The slump in the value of the pound is causing big losses for a number of automakers.
A number of automakers including Ford, Vauxhall, and Nissan are hiking their prices in the United Kingdom, in response to the continuing slump in value of the pound against the euro sparked by the UK’s vote to leave the European Union.
Automotive News Europe reports that General Motors Europe President Karl-Thomas Neumann confirmed that prices of Vauxhall-badged cars will rise by at least two per cent.
Nissan, meanwhile, announced increases of one-and-a-half to two per cent would be implemented from the start of this month, which Guillaume Cartier, head of sales and marketing of Nissan Europe, described as the “first wave” of price rises.
In September, Ford increased prices by 1.5 per cent, while Peugeot added two per cent in August. According to market researchers JATO Dynamics, Honda and Suzuki are also set to increase their prices.
Ford, Vauxhall, and Nissan all operate manufacturing facilities in the UK, producing both vehicles and components. Ford is expecting the post-Brexit turmoil to cost it between $400 million and $500 million next year, while GM has predicted it will take a $400 million hit in the second half of this year alone.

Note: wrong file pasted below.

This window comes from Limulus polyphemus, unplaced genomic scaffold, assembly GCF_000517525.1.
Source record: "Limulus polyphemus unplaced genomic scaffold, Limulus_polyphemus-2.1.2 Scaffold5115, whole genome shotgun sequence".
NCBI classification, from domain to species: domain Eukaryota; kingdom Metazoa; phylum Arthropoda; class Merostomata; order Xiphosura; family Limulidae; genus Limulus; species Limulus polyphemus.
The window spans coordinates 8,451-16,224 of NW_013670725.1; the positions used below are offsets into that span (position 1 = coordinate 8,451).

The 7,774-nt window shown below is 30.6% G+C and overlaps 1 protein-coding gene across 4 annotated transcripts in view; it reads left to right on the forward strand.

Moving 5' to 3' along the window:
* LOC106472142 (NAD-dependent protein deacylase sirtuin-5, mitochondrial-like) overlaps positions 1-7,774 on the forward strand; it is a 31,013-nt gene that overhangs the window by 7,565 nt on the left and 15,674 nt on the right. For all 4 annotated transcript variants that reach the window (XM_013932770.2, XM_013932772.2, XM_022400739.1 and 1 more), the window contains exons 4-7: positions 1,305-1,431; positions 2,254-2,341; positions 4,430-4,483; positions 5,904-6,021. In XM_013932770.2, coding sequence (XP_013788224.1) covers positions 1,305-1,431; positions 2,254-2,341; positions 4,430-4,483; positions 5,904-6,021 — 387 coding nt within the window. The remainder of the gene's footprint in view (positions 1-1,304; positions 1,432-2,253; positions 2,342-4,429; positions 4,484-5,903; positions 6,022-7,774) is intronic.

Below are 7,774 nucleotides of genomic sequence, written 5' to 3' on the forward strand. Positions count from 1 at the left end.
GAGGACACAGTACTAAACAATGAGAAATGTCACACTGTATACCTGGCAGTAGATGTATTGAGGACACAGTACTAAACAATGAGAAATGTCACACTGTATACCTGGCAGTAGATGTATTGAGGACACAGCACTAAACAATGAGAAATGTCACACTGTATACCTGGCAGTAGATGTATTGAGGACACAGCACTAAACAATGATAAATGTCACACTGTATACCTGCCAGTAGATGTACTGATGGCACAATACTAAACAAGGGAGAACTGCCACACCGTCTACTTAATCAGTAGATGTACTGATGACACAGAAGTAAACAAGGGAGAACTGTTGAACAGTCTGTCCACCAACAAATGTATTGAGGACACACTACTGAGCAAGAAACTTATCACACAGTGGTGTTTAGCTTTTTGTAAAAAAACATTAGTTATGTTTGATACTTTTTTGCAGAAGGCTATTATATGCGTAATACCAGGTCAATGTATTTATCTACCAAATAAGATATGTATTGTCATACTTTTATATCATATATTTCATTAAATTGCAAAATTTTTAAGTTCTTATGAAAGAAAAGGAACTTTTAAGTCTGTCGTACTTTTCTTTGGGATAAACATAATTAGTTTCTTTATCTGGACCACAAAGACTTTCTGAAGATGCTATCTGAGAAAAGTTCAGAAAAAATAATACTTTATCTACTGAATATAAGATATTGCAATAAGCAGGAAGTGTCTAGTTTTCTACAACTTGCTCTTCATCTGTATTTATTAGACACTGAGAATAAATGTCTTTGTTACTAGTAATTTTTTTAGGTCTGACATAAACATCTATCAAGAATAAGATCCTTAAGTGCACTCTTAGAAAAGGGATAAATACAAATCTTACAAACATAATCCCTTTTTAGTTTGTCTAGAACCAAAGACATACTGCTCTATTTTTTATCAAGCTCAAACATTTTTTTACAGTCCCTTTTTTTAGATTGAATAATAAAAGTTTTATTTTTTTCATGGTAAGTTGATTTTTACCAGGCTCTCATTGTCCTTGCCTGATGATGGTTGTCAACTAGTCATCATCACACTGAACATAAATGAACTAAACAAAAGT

The UK is Europe’s second largest market for new cars, so it seems inevitable that significant currency fluctuations will eventually impact every automaker with operations there. Even those that build cars in the UK will be affected as they all use components made elsewhere.
Price rises could affect car sales in the UK, however Cartier suggested low interest rates will reduce their impact as some 80 per cent of UK buyers take out some sort of finance package.
UK Prime Minister Theresa May is determined to maintain free access to the European single market, but EU member states are likely to make doing so very difficult. Tariffs could be imposed on UK imports and exports as a result, sending car prices even higher.
Source: Automotive News Europe